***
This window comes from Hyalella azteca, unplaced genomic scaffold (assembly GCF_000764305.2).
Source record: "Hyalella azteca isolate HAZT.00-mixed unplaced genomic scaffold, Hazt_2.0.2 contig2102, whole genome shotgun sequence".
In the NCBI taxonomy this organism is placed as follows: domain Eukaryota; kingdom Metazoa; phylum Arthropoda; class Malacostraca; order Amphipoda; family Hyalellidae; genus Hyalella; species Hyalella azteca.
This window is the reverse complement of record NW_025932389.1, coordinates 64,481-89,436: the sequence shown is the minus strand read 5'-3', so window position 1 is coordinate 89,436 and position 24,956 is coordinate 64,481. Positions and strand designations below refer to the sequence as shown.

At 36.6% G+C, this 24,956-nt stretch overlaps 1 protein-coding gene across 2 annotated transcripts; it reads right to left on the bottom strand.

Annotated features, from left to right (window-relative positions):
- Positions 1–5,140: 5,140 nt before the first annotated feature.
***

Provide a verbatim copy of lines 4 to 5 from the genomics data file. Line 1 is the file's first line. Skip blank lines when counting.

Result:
This window is the reverse complement of record NW_025932389.1, coordinates 64,481-89,436: the sequence shown is the minus strand read 5'-3', so window position 1 is coordinate 89,436 and position 24,956 is coordinate 64,481. Positions and strand designations below refer to the sequence as shown.

At 36.6% G+C, this 24,956-nt stretch overlaps 1 protein-coding gene across 2 annotated transcripts; it reads right to left on the bottom strand.